2015-Italy – Padova

From Vicenza we took a train to Padova – 20 min trip only! 4.05e. Here we stayed at an apartment right by the train station  – it was called Loft Padova: a.viviani@archiworld.it, phone 39-3472-98812. This was a separate loft with a kitchen, bedroom and a sitting room, and also -with a lot of books! Art books, architecture books. Eloisa and Andrea run it and Andrea has his studio right by – so it is comfortable to come and not have him drive to let us into. I highly recommend to stay there! While it is not right in the center of the city and you can hear train doors closing and opening , but the apartment is very spacious, very pleasantly designed and decorated. We felt very comfortable. And the center is very close by foot. The reason we wanted to stay by the train station- we planned to go to Venice for a day from there. It was convenient. So the same evening we went for a walk, through the narrow streets of ghetto towards the biggest jewel of Padova – Basilica of St.Anthony:  IMG_0680P1010295

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Creative Italians make such graffiti on the walls:IMG_0685

All the stores by that street had freshly brought mimosas:P1010293

Again St.Anthony’s Basilica -a little later when the sun started to go down – the church turned into a flaming masterpiece of architecture. it very much reminded me of our mountains in Zion NP in Utah – the setting sun paints them in the same colors every evening for a very short time-  some 5-10 min.:P1010304IMG_0673St.Anthony’s basilica holds the grave of St. Anthony. It is a big pilgrimage site and all visitors try to touch the grave and ask St. Anthony for favors. I did, too. While walking by the white marble grave you see at least some 8 extraordinary reliefs on marble with the scenes of St. Anthony performing his miracles. Here is one of them – I liked the peculiar face of one or major characters of the scene:P1010465Padova is known for its second to the oldest University in Europe. At those times several liberal professors and students split from the University of Bologna and came here to establish a new and liberal educational facility in 1222! Galileo Galileo was the most prominent professor there. The first Anatomy Theater was built there in 1594 with a way to hide a dead body very fast in case the Inquisition was coming to check. but we didn’t visit the theater this time. neither the Aula Magna, just the corridors and the inner yards and one of the aulas. Students graduate in the university every day.  Traditionally they wear a wreath and are very happy surrounded with their happy families and friends, their pictures being taken:IMG_0925 IMG_0930 IMG_0936Their friends prepare for them some text, hopefully funny with pictures and caricatures – and the celebrated graduate has to read the texts loud and clear  -fro everybody’s enjoyment. It is a pity not ours, we didn’t understand…IMG_0945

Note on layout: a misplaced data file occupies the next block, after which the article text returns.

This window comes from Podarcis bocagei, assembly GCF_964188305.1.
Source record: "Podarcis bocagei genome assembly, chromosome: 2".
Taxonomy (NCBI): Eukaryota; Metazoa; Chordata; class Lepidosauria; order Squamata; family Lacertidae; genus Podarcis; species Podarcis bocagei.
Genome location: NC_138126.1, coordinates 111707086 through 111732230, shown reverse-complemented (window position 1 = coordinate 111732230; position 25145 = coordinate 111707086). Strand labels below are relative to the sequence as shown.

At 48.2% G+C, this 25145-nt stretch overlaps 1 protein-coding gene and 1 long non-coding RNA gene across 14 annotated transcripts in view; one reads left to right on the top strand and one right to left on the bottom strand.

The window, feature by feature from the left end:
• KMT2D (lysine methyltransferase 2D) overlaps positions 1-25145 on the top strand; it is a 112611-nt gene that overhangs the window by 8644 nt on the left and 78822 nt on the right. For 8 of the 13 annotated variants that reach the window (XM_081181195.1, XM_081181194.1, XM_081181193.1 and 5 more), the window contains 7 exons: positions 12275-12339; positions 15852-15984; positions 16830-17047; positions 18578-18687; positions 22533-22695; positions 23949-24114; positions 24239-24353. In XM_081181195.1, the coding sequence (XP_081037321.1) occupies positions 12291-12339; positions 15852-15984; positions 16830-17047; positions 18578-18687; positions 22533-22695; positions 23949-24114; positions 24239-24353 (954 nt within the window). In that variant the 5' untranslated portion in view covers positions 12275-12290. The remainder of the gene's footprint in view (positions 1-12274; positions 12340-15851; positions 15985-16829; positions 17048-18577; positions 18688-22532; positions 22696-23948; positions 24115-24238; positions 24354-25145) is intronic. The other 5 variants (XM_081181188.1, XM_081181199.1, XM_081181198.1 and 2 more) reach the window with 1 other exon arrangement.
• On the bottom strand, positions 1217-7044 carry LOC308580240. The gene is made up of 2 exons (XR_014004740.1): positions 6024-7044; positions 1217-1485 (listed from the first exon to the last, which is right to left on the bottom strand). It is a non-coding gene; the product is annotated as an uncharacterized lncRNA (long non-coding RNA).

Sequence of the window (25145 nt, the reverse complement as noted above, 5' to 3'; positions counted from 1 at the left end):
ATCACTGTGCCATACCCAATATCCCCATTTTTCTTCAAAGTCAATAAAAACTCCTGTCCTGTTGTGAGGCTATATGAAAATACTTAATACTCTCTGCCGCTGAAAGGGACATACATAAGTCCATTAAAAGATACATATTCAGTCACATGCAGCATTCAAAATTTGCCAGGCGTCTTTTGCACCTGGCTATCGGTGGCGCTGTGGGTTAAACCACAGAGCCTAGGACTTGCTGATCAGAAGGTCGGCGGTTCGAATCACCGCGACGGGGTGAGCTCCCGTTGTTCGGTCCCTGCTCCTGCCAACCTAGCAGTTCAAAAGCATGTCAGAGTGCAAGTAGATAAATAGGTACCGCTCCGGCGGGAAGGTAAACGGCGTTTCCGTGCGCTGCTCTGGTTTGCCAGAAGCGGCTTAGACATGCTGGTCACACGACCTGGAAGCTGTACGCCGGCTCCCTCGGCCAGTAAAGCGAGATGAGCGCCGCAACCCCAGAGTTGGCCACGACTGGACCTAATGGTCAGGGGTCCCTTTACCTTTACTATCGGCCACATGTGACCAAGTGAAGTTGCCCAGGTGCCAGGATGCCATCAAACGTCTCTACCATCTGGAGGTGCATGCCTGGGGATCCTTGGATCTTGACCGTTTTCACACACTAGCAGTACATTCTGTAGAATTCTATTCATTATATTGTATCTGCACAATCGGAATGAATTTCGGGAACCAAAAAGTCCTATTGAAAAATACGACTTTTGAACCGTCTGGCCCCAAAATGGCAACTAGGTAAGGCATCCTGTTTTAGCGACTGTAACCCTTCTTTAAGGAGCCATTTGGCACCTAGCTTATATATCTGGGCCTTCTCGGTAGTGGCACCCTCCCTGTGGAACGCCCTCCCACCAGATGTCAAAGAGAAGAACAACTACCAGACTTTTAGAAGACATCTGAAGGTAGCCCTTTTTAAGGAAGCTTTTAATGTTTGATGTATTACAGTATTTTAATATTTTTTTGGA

Across the street from the main university building is a very famous Cafe Pedrocchi built in 1831. Famous meeting place for scholars, it was a scene of student uprising in 1848. Now – a fancy restaurant in two of its rooms and a more regular down to earth cafe in one of them. Each of the three rooms are decorated in one of Italian flag colors:P1010439 IMG_0918 IMG_0914Else – I visited the very good art collection the Eremitani Town museum,  which is by an ancient Roman amphitheater. There in the park there is also a very famous Capella degli Scrovegni – all painted by Giotto in 1303-05. They try to preserve the frescoes and let in only a very limited number of people, and they do it in groups, so I was lucky that the tourist season hadn’t kicked in yet. The line was not too long. And it is very worth seeing the chapel. But no pictures were allowed, so be it. The magnolias were already starting to bloom:P1010449

Besides other ruins left by ancient Romans there is their Forum, which is now turned into a very spacious park with fountains and an abundance of sculptures:P1010469 IMG_0957 P1010471The central part of downtown has three joining squares, here is one of them:P1010441The cathedral doesn’t not look very big or impressive, but it has very outstanding frescoes in the Baptistery on the right:P1010456And again another view of St. Anthony’s in the morning and at night:P1010463 P1010472And again – they were burying their nobility by the main street – just in the air – a very strange custom 🙂IMG_0938